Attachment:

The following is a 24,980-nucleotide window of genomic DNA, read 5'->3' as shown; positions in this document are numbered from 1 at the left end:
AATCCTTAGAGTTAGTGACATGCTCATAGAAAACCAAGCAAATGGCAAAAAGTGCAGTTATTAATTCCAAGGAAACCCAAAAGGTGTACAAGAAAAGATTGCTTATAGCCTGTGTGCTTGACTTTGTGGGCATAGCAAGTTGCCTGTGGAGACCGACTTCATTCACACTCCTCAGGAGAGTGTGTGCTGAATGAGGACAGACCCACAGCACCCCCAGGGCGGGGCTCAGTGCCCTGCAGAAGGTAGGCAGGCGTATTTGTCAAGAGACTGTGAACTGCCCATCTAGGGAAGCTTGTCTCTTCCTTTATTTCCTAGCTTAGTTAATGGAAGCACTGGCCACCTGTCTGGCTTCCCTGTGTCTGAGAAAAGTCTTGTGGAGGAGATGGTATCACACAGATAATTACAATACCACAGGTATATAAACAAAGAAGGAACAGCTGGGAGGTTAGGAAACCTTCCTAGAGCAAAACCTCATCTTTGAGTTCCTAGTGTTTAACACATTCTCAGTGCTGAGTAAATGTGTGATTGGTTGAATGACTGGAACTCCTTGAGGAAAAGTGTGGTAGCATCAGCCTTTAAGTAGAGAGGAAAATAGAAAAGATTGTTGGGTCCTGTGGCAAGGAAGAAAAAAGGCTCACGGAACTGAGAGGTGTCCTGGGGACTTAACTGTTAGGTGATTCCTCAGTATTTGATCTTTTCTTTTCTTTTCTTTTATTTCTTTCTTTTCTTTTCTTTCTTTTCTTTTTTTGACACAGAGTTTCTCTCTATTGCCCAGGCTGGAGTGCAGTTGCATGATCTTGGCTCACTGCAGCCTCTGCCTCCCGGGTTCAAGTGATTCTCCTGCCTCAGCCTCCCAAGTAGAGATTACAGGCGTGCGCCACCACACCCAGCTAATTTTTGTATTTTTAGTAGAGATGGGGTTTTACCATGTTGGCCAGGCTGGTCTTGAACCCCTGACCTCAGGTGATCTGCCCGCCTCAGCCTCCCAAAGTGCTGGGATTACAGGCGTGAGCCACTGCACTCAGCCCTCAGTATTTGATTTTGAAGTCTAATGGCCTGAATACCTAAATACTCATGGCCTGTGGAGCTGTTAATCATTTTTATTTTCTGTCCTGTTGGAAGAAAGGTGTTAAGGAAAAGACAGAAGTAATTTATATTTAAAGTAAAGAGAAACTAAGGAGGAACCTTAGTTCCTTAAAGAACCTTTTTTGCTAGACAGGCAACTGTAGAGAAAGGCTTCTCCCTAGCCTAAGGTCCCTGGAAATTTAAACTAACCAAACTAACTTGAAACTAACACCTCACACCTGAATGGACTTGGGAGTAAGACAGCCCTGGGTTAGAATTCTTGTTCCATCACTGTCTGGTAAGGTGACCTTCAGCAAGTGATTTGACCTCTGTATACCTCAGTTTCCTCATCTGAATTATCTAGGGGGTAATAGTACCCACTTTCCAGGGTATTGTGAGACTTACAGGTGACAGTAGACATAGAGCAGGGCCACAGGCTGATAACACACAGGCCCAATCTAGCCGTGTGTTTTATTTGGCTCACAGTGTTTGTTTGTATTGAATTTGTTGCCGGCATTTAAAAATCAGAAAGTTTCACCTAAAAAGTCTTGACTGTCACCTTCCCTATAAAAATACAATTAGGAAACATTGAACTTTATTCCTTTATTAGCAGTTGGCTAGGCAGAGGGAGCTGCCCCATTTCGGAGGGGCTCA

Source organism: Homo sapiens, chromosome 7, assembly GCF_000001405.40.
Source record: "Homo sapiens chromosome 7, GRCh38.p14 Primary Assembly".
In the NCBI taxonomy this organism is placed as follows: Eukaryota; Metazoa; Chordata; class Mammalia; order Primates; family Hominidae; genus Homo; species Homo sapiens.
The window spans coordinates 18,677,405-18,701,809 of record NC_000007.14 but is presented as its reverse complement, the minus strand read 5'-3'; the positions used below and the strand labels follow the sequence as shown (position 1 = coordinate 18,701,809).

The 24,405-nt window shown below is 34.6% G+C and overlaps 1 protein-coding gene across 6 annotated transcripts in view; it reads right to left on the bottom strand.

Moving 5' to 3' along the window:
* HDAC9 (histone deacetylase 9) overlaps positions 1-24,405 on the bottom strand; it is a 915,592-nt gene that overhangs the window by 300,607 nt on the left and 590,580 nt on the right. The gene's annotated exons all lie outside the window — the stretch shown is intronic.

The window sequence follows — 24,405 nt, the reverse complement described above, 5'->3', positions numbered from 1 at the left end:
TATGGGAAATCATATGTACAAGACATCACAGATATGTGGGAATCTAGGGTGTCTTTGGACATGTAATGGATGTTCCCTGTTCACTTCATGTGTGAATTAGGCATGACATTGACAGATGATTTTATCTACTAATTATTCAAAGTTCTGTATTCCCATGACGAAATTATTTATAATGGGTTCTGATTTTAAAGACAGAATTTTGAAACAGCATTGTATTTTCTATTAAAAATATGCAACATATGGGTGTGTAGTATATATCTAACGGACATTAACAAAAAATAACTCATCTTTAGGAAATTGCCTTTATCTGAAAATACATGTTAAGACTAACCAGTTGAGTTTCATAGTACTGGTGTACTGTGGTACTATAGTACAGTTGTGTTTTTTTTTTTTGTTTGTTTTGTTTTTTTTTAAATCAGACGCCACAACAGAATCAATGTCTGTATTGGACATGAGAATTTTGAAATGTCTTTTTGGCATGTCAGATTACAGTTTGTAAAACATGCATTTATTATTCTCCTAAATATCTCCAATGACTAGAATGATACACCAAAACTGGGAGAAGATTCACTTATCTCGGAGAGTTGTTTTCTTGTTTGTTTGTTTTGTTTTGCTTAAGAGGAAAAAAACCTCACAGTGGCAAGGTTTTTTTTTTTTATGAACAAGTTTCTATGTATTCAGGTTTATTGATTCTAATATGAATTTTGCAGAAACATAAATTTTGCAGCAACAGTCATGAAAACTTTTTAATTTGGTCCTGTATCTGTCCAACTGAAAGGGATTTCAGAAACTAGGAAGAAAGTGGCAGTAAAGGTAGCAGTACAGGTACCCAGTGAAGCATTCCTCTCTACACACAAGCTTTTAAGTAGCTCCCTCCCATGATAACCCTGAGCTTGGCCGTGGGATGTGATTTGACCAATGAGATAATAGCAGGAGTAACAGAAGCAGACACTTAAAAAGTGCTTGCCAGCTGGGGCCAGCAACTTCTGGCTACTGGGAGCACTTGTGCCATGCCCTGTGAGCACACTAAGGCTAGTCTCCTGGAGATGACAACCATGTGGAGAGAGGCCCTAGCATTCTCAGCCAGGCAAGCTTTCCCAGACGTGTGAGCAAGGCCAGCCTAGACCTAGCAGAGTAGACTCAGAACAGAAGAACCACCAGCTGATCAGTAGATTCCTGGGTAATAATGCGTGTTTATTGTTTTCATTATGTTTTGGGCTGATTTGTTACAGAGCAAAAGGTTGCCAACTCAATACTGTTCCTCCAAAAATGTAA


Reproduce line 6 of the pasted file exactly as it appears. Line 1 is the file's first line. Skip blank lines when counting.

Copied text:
The window spans coordinates 18,677,405-18,701,809 of record NC_000007.14 but is presented as its reverse complement, the minus strand read 5'-3'; the positions used below and the strand labels follow the sequence as shown (position 1 = coordinate 18,701,809).